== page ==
What were the challenges?
Our main challenge was making sure we stressed how unique the 7 Elements model and curriculum is. We had to explain the specific aspects of 7e that make it different than anything else. No one else does what 7e’s does and we needed to show that.
Why did you start the Tulane Chapter?
7 Elements at Tulane is a way that I can bridge two worlds. Sometimes working in the international development field can mean “living between worlds” in order to be as productive as possible. With the chapter, I’m able to voice the importance of development issues to the university, educating others about things I’ve become incredibly passionate about and allowing them a similar experience through 7e service initiatives abroad.
Now that the Tulane 7e Chapter is official, what’s next?
We are currently a provisional student organization at Tulane, therefore we will continue recruiting into the next semester and beyond. We hope for our first 7e trip to be within the next calendar year, if not early 2018 when we receive active status from the university.
How can students attending Tulane become involved?
If you’re a Tulane student and you’re interested in getting involved with 7 Elements, you can sign up for email alerts on our OrgSync page, or find us at the Spring Activities Expo next semester! You can also contact me directly with any specific questions.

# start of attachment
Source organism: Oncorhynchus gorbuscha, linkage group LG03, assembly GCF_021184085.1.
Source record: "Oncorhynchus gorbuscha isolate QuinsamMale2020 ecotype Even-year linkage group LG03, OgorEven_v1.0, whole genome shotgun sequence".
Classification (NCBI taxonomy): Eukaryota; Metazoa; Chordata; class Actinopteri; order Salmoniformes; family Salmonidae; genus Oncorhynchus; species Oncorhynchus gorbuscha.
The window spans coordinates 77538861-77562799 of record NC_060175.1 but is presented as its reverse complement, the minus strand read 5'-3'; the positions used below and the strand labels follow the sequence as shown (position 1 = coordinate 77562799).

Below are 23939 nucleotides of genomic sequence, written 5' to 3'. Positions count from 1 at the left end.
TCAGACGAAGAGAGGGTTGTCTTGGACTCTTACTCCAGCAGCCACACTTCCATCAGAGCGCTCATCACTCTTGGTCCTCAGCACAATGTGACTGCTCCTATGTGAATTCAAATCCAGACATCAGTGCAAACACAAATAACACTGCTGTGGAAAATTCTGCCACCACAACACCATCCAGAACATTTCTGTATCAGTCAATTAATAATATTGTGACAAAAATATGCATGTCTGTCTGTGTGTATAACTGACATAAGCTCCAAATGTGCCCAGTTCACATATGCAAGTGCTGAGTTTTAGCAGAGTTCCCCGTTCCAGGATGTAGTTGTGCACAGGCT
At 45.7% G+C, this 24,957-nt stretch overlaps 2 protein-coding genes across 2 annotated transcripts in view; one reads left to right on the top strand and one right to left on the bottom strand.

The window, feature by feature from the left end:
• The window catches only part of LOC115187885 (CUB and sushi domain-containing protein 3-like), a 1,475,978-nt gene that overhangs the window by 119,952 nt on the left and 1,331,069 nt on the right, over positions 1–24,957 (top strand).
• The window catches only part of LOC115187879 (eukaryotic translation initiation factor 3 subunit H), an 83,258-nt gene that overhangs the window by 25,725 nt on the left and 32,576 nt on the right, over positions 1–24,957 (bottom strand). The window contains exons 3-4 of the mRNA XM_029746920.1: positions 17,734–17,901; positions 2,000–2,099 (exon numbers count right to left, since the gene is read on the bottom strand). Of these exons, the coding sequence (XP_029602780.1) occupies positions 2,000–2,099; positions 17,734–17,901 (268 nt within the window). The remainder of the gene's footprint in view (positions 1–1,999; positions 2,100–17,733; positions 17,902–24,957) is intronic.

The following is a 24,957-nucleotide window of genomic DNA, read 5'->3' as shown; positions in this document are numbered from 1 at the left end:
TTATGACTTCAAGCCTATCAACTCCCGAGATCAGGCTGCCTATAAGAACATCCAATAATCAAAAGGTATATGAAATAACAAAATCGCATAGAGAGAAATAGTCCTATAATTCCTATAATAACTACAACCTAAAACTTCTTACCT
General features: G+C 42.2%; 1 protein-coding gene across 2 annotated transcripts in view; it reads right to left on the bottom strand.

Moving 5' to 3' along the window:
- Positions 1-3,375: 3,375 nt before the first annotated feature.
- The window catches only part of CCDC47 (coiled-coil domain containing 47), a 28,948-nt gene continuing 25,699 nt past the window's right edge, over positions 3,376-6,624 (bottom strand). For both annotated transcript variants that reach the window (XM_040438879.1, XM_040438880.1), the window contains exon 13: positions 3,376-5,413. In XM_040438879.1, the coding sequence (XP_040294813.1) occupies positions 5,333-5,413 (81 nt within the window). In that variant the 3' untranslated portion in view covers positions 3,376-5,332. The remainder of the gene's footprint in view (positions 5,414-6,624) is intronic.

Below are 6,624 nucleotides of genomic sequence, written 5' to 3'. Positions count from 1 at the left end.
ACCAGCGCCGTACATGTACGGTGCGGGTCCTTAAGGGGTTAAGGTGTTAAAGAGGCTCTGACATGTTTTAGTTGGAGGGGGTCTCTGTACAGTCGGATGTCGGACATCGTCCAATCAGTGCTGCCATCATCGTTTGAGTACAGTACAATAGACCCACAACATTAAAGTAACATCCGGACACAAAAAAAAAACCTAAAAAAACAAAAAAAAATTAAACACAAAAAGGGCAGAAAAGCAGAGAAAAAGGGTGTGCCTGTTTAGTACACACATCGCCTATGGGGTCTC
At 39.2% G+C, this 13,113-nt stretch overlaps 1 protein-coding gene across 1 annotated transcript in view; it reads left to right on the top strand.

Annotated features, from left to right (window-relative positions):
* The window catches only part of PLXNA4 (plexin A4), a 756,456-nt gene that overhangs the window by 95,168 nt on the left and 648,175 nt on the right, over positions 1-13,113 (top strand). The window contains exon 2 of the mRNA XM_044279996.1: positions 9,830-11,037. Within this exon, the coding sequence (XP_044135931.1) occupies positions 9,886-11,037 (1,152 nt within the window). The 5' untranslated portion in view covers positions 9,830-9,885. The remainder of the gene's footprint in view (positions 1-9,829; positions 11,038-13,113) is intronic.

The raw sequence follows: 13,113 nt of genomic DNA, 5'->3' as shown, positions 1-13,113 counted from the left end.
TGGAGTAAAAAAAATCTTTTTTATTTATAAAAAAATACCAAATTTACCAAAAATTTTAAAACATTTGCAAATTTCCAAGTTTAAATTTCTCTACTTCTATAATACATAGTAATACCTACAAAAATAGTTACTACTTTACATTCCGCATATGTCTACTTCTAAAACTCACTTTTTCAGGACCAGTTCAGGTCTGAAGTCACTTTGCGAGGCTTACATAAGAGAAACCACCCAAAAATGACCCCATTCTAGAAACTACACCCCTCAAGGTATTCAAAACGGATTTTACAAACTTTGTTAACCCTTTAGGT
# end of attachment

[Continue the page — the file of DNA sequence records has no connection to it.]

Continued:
Who is Liv?
How did you get linked up with 7e?
I came to the Dominican Republic through a 21-day program on Human Security host by 7Elements between my junior and senior years of high school. There I became incredibly passionate about development. After that amazing experience, I stayed in touch with the staff there and got engaged in projects and other work with them for the past few years.
What kinds of projects have done with 7e?
The first project I did was a continuation of a water filter initiative started by Sarah Stubbs. In my senior year of high school I was co-president of my student council, and we raised $7,500 to provide water filters to Dominican families, and I brought a group from my high school in March 2015 to begin distribution. Summer of 2015, I spent seven weeks finishing that distribution and serving as a junior mentor for the high school groups coming in. I returned the following spring break and, the following summer, was lucky enough to work on the pilot program to Peru. I created a comprehensive intervention guide as we transitioned the water filter project to the context of the indigenous communities of the Peruvian Amazon. Later that summer I worked in the DR again, where I continued working with the high school students on Human Security programs.